WASHINGTON — Petty Officer Jimmy E. Forbis, a 20-year-old yeoman based in Charleston, S.C., has been in the Navy just a little over a year. But he can already feel the pinch of the shrinking military all around him.
His ship, the guided-missile frigate Hawes, is likely to remain in the fleet, but Forbis and his shipmates will increasingly have to compete with sailors from decommissioned ships if they want to remain part of its crew.
The young sailor's father, an Army enlistee with almost 19 years of service, worries whether he will be permitted to complete a 20-year career and retire with a full pension. And Forbis' fledgling career as a yeoman--a Navy administrative clerk--simply is not as bright or as secure as promised when he walked into a Navy recruiting center two years ago.
"At the time my father came in, the military was a career choice," said Forbis, one of 2,346 enlisted men and women surveyed by The Times Poll on a range of issues facing the military services. "Now, it's more of a temporary thing. There's no sense of security there, and that makes you look at other options. They're going to lose a lot of good people that way, and the military will become more average, whereas it used to be considered elite."
Like 52% of those surveyed in the nationwide poll, Forbis called the downsizing of the military--and the resulting troop reductions--one of the two biggest problems facing the U.S. military. The other, cited by 48% as the most pressing problem, is President Clinton's proposal to lift the ban on homosexuals in the military.
Close behind those two "top problems"--and directly connected to reductions in the ranks brought on by budget constraints and the end of the Cold War--are low morale and few opportunities for advancement.
"Morale is really a problem in the Army right now, and the drawdown is adding to it," said Army Sgt. Ray Frisbey, a 26-year-old platoon sergeant who leads a unit of helicopter mechanics at Ft. Hood, Tex.
"I cut my people in half, I maintain the same mission load, I work my people twice as hard, they're tired, they're irritable. It's a whole lot harder to come to work with a smile on your face," he said.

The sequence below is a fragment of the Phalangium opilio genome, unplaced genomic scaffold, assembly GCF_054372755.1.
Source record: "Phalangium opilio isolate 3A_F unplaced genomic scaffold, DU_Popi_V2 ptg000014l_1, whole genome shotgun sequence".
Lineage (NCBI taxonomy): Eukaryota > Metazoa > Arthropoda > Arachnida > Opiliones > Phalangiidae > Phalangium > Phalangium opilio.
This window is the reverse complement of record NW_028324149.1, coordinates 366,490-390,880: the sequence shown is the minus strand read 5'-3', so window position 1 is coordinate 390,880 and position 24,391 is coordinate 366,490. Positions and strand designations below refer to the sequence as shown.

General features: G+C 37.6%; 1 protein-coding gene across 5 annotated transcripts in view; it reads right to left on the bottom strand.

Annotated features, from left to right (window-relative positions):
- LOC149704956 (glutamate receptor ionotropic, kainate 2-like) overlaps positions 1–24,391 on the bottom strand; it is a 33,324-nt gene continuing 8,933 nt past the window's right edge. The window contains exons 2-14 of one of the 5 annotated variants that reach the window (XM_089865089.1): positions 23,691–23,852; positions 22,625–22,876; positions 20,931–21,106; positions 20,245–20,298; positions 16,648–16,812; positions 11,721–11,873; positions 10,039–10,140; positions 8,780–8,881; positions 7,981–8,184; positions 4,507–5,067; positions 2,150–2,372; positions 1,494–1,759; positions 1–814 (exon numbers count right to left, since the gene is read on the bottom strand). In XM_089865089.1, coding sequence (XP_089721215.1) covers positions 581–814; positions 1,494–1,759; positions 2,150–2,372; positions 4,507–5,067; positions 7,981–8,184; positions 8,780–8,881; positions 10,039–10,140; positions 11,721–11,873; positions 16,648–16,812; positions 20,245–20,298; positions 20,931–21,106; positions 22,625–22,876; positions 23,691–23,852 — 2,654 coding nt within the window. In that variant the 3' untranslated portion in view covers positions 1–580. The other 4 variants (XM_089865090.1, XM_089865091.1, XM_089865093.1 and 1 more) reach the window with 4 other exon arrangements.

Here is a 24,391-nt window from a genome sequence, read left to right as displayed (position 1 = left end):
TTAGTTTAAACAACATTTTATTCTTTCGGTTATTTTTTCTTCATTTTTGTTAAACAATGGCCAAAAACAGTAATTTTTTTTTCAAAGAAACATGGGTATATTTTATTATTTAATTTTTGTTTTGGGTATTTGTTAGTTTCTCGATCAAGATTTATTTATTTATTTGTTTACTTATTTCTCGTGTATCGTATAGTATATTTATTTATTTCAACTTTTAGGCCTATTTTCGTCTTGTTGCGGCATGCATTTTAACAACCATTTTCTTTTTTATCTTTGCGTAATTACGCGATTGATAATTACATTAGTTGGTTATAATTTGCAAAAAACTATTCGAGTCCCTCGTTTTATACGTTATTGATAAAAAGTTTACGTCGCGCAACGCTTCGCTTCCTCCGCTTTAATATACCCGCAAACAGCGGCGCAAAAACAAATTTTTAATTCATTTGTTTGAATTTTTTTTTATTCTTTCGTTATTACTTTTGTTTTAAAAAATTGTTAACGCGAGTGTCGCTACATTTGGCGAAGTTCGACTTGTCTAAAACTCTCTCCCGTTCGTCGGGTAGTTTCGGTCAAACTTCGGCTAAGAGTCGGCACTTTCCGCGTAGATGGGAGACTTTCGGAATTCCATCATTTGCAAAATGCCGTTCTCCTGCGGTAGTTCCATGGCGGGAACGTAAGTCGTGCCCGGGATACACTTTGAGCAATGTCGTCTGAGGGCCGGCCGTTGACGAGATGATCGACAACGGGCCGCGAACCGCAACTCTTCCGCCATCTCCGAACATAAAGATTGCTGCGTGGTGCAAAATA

While grumbling is as old a military tradition as parades and bad chow, the satisfaction level of enlisted members is important in maintaining the quality of the nation's all-volunteer force. If promising young enlistees and more-senior noncommissioned officers leave because they are disgruntled over conditions in the services, Pentagon planners fear that the nation will be left with a force that is harder to train and less effective in combat.
And because the military depends on volunteers to fill its ranks, it must continue to attract intelligent and promising youths with guarantees of training, advancement, good benefits and security. At some point, military experts say, dissatisfaction among the rank-and-file could result not only in a less-capable force today but a decline in high-quality recruits tomorrow.
Those concerns have led military leaders like Gen. Colin L. Powell, chairman of the Joint Chiefs of Staff, to fret openly about a drawdown in military personnel so rapid and so deep that it would "break the force" and nullify the hard-won gains of the past decade.
The poll clearly illustrates that the drawdown has generated a high level of worry among enlisted service members even though overall, 74% indicated that they are generally satisfied with life in the military. Satisfaction levels are roughly the same in the Air Force (79%), the Army (78%) and the Marines (78%) and lowest in the Navy (66%).
The findings are the result of a poll of 2,346 enlisted men and women who were surveyed through confidential written questionnaires in commercial and residential areas near 38 military installations across the country. The survey was conducted under the supervision of John Brennan, director of The Times Poll, from Feb. 11 to Feb. 16.
The first independent poll of military personnel of its kind, the survey was carried out without the involvement of the Pentagon or the individual services. Because of the broad sample, the poll is considered highly representative of the attitudes of the 1.5 million enlisted men and women in the U.S. armed forces.
According to the poll, 60% of those surveyed said they either were "very worried" or "somewhat worried" about the possible effects of military downsizing on their careers.
That anxiety was evident in all branches and among all demographic groups but was highest in the Air Force, where manpower rolls were slated to shrink by 29% even before the Clinton Administration's proposed spending cuts. Two-thirds of the Air Force enlistees surveyed said they were worried about the impact of downsizing on their lives.